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Future Historians: Good Luck Sifting Through Obama Video
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Future Historians: Good Luck Sifting Through Obama Video
Future Historians: Good Luck Sifting Through Obama Video
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  • <iframe src="" width="100%" height="290" frameborder="0" scrolling="no" title="NPR embedded audio player">
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Only seven months into President Obama's second term in office, but there are people in the White House starting to look at what happens when it ends. A massive archiving project is already underway. Letters, photos and even scribbled to-do lists with doodles in the margins go to the National Archives and eventually on to the Obama Presidential Library.

NPR's Ari Shapiro reports on one part of this project that's a unique challenge for this presidency.

ARI SHAPIRO, BYLINE: A photographer has been an official part of the White House staff since John F. Kennedy was president, but a White House videographer is something new.


PRESIDENT BARACK OBAMA: Arun, why are you filming me now.

SHAPIRO: That's President Obama shouting at Arun Chaudhary, who spent the entire 2008 campaign and the first two years of the administration filming Barack Obama behind the scenes.

ARUN CHAUDHARY: We are definitely talking about thousands and thousands of hours, and that's just, you know, just my camera.

SHAPIRO: Chaudhary and his successors have filmed Obama on the basketball court, in the Oval Office and pal-ing around with Elena Kagan seconds before he nominated her to the Supreme Court.


OBAMA: Just don't trip. That will be really embarrassing.

SHAPIRO: Military videographers have long filmed official White House events. Every speech and ceremony has been recorded and catalogued. So for example, this video of President Obama speaking Portuguese to an audience in Brazil is the sort of thing that would have been part of any presidential record.


OBAMA: (Speaking foreign language)

SHAPIRO: But now there's also video showing the president backstage practicing those phrases before the speech, asking a young woman if he's going to make a fool of himself and saying it'll be her fault if he gets the words wrong.


OBAMA: (Speaking foreign language) Is that good? Okay. I'm not going to make a fool of myself. It'll be your fault.

CHAUDHARY: The difference between me and the military folks is that I'm getting a lot of this backstage material that previously wasn't official.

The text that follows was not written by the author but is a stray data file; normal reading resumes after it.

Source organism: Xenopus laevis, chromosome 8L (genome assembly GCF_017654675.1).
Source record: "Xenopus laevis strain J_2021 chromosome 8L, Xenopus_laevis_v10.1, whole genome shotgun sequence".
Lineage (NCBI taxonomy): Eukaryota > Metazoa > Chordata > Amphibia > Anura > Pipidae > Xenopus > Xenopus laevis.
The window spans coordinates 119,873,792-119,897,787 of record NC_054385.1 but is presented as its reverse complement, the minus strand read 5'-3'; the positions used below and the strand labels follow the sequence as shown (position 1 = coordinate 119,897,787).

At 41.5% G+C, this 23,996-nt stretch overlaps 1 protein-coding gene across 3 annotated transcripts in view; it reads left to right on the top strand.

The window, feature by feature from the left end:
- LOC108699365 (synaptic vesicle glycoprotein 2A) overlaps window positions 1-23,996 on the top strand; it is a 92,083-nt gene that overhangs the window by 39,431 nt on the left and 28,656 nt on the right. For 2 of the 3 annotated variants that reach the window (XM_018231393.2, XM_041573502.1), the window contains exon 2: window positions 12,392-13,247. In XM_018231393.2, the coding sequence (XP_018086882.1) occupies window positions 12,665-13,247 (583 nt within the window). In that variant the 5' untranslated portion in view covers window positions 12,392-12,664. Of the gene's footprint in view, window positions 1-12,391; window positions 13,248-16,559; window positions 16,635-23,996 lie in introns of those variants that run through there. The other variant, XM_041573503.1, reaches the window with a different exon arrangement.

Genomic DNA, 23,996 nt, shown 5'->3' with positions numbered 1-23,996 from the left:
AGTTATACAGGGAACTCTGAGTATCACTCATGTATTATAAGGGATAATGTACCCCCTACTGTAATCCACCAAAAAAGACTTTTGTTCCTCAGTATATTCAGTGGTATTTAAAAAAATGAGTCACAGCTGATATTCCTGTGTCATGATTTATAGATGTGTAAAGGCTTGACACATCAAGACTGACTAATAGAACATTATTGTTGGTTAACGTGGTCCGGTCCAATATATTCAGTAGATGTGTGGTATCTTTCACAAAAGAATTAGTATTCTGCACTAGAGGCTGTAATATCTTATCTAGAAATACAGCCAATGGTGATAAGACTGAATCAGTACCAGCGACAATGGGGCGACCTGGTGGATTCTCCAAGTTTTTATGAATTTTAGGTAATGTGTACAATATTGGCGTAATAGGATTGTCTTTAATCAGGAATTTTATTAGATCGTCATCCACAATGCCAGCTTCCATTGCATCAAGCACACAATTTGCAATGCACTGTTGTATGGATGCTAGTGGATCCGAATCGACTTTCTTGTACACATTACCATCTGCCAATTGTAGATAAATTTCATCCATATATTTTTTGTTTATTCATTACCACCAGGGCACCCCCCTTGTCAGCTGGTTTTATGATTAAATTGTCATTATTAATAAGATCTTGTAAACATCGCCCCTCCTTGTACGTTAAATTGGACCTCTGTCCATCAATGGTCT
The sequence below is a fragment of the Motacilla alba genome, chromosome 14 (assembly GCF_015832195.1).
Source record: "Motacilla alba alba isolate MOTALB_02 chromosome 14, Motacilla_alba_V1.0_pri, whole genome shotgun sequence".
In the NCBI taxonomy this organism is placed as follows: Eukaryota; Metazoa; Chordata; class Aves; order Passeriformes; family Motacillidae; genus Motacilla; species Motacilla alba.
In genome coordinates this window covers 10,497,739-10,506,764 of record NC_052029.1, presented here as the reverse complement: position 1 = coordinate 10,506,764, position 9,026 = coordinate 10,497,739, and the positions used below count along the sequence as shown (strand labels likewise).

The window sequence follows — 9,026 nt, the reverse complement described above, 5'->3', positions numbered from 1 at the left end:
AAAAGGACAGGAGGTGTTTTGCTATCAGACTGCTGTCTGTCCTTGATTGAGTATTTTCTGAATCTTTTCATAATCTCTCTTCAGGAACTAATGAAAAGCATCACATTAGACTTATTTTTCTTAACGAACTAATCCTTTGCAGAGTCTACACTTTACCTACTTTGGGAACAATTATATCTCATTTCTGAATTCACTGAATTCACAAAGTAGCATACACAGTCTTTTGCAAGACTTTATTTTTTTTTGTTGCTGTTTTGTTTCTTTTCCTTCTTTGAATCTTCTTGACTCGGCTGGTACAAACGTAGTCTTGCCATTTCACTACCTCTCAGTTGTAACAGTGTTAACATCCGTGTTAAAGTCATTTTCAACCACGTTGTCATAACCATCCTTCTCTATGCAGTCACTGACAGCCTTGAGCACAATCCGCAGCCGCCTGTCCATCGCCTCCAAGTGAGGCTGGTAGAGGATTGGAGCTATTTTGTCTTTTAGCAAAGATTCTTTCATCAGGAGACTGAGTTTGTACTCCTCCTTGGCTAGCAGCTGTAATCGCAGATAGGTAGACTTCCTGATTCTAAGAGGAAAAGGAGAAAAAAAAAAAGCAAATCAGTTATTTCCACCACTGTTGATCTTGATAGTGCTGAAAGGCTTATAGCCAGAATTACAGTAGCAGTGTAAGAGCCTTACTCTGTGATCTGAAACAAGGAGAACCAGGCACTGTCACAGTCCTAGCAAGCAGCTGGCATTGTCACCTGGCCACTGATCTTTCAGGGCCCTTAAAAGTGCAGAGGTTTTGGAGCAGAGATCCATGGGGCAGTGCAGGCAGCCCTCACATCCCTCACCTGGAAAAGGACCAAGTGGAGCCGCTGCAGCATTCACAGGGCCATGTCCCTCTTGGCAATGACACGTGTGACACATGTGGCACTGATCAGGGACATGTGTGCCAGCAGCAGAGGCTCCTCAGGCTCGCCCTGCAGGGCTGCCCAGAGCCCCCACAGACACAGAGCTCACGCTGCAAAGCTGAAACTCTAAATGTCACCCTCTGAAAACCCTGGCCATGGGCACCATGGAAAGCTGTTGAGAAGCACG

SHAPIRO: It all seems appropriate for the social media age, when even the most ordinary moments get preserved for posterity. But Arun Chaudhary has started to worry about what will happen to all of these White House home movies when President Obama leaves office. The material will go to the Archives and eventually to the Obama Presidential Library, but Chaudhary says there are crucial differences between official and casual events that make his material much harder to search.

CHAUDHARY: Because I could put the text of a speech into a file or something next to the video of the speech, right? And then when you're searching for a specific line, it can come up. But to actually have someone transcribe every casual conversation the president had with anyone while I was filming, I can tell you would take a long time.

SHAPIRO: The behind-the-scenes footage is labeled by date and place. But beyond that, the contents will remain a mystery until someone combs through and catalogs them.

CHAUDHARY: The style of videography and the type of material I was capturing gives so much valuable context to these more easily searchable events, so I think it's what will be lost when someone is making a documentary in the future.

SHAPIRO: He's not the only one who's worried about this. Journalists, political scientists and filmmakers share his concern. Martha Joynt Kumar is a political scientist at Towson University who has devoted her career to chronicling the White House.

MARTHA JOYNT KUMAR: I first started coming into the White House when Gerald Ford was president.

SHAPIRO: She relies heavily on presidential libraries for her research. And she says candid video could be a vital tool for understanding a presidency.

KUMAR: A videographer is going to take pictures where you actually see the president's interactions, and that's something you really want to get a sense of.

SHAPIRO: Sharon Fawcett agrees. She ran the presidential library system for the National Archives until retiring two years ago.

SHARON FAWCETT: I think it's hugely important. Having this video diary with this information in it will be a great source for future historians to find out what the president was thinking and how his thinking may have evolved, what kind of conversations he was having with people.

SHAPIRO: That's if the video becomes easily usable. People who work on these issues dream of a Google-style video search that will let people comb through footage looking for, say, any mention of health care or any time a specific person appears. Arun Chaudhary says tech geniuses have spent years trying and failing to solve this puzzle.

CHAUDHARY: Search engine optimization with video is very, very hard. Finding videos you're looking for is very, very hard, and in terms of sort of digital stuff, it's this real holy grail. People talk about it all the time.

SHAPIRO: So it's not just a government problem. Chaudhary says if YouTube had this cracked, we'd know about it. Ari Shapiro, NPR News, the White House.

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